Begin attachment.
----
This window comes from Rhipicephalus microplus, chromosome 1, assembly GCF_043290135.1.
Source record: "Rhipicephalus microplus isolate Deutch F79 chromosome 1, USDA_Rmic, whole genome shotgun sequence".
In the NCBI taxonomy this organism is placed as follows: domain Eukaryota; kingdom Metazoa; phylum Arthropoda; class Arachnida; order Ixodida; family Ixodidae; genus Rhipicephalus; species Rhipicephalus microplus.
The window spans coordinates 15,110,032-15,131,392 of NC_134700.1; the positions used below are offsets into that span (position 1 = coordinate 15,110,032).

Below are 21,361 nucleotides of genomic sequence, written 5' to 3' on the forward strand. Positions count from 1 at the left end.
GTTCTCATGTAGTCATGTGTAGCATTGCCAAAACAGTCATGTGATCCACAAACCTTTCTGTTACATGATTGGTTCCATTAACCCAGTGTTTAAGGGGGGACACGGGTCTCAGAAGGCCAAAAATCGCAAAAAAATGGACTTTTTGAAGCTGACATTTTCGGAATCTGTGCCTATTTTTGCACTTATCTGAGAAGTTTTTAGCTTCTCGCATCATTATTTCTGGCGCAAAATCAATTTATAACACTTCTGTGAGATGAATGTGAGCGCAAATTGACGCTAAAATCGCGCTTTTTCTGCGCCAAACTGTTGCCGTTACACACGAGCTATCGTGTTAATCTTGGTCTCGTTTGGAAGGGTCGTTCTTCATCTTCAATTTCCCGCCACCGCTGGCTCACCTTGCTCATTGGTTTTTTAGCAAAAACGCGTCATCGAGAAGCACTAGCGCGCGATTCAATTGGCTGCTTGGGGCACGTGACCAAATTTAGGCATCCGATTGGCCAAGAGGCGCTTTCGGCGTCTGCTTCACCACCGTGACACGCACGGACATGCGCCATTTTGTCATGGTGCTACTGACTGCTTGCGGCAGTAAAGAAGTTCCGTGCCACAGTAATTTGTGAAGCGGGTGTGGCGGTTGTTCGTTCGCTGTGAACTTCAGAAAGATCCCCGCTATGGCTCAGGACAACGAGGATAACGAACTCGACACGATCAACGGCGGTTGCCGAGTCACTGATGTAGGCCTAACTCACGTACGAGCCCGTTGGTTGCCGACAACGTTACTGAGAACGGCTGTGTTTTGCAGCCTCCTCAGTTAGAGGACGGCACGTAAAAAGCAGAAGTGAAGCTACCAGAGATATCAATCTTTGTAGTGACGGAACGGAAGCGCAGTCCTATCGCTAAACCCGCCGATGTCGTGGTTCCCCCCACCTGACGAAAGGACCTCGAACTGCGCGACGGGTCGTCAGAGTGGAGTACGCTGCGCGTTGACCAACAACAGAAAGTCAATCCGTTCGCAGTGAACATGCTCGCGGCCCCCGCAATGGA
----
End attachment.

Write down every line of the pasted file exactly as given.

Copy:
This window comes from Rhipicephalus microplus, chromosome 1, assembly GCF_043290135.1.
Source record: "Rhipicephalus microplus isolate Deutch F79 chromosome 1, USDA_Rmic, whole genome shotgun sequence".
In the NCBI taxonomy this organism is placed as follows: domain Eukaryota; kingdom Metazoa; phylum Arthropoda; class Arachnida; order Ixodida; family Ixodidae; genus Rhipicephalus; species Rhipicephalus microplus.
The window spans coordinates 15,110,032-15,131,392 of NC_134700.1; the positions used below are offsets into that span (position 1 = coordinate 15,110,032).

Below are 21,361 nucleotides of genomic sequence, written 5' to 3' on the forward strand. Positions count from 1 at the left end.
GTTCTCATGTAGTCATGTGTAGCATTGCCAAAACAGTCATGTGATCCACAAACCTTTCTGTTACATGATTGGTTCCATTAACCCAGTGTTTAAGGGGGGACACGGGTCTCAGAAGGCCAAAAATCGCAAAAAAATGGACTTTTTGAAGCTGACATTTTCGGAATCTGTGCCTATTTTTGCACTTATCTGAGAAGTTTTTAGCTTCTCGCATCATTATTTCTGGCGCAAAATCAATTTATAACACTTCTGTGAGATGAATGTGAGCGCAAATTGACGCTAAAATCGCGCTTTTTCTGCGCCAAACTGTTGCCGTTACACACGAGCTATCGTGTTAATCTTGGTCTCGTTTGGAAGGGTCGTTCTTCATCTTCAATTTCCCGCCACCGCTGGCTCACCTTGCTCATTGGTTTTTTAGCAAAAACGCGTCATCGAGAAGCACTAGCGCGCGATTCAATTGGCTGCTTGGGGCACGTGACCAAATTTAGGCATCCGATTGGCCAAGAGGCGCTTTCGGCGTCTGCTTCACCACCGTGACACGCACGGACATGCGCCATTTTGTCATGGTGCTACTGACTGCTTGCGGCAGTAAAGAAGTTCCGTGCCACAGTAATTTGTGAAGCGGGTGTGGCGGTTGTTCGTTCGCTGTGAACTTCAGAAAGATCCCCGCTATGGCTCAGGACAACGAGGATAACGAACTCGACACGATCAACGGCGGTTGCCGAGTCACTGATGTAGGCCTAACTCACGTACGAGCCCGTTGGTTGCCGACAACGTTACTGAGAACGGCTGTGTTTTGCAGCCTCCTCAGTTAGAGGACGGCACGTAAAAAGCAGAAGTGAAGCTACCAGAGATATCAATCTTTGTAGTGACGGAACGGAAGCGCAGTCCTATCGCTAAACCCGCCGATGTCGTGGTTCCCCCCACCTGACGAAAGGACCTCGAACTGCGCGACGGGTCGTCAGAGTGGAGTACGCTGCGCGTTGACCAACAACAGAAAGTCAATCCGTTCGCAGTGAACATGCTCGCGGCCCCCGCAATGGA